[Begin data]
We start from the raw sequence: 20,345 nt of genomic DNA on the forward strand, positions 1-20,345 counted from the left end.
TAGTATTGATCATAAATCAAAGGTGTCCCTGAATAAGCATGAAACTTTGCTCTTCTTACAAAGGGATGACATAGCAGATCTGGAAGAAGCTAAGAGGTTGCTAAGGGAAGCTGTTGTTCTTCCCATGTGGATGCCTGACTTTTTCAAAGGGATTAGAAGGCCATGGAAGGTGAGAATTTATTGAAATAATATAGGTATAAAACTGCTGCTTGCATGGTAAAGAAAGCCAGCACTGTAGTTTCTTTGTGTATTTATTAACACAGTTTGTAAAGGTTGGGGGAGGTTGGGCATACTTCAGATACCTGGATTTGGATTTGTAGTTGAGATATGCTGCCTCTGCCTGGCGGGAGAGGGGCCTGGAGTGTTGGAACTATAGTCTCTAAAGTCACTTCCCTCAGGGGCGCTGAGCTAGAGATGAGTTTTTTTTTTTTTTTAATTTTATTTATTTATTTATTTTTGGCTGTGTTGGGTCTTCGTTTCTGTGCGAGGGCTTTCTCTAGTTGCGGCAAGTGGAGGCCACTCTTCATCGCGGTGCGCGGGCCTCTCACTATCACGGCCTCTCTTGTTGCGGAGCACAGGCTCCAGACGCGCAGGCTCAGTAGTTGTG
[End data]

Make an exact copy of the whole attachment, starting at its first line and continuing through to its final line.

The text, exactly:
We start from the raw sequence: 20,345 nt of genomic DNA on the forward strand, positions 1-20,345 counted from the left end.
TAGTATTGATCATAAATCAAAGGTGTCCCTGAATAAGCATGAAACTTTGCTCTTCTTACAAAGGGATGACATAGCAGATCTGGAAGAAGCTAAGAGGTTGCTAAGGGAAGCTGTTGTTCTTCCCATGTGGATGCCTGACTTTTTCAAAGGGATTAGAAGGCCATGGAAGGTGAGAATTTATTGAAATAATATAGGTATAAAACTGCTGCTTGCATGGTAAAGAAAGCCAGCACTGTAGTTTCTTTGTGTATTTATTAACACAGTTTGTAAAGGTTGGGGGAGGTTGGGCATACTTCAGATACCTGGATTTGGATTTGTAGTTGAGATATGCTGCCTCTGCCTGGCGGGAGAGGGGCCTGGAGTGTTGGAACTATAGTCTCTAAAGTCACTTCCCTCAGGGGCGCTGAGCTAGAGATGAGTTTTTTTTTTTTTTTAATTTTATTTATTTATTTATTTTTGGCTGTGTTGGGTCTTCGTTTCTGTGCGAGGGCTTTCTCTAGTTGCGGCAAGTGGAGGCCACTCTTCATCGCGGTGCGCGGGCCTCTCACTATCACGGCCTCTCTTGTTGCGGAGCACAGGCTCCAGACGCGCAGGCTCAGTAGTTGTG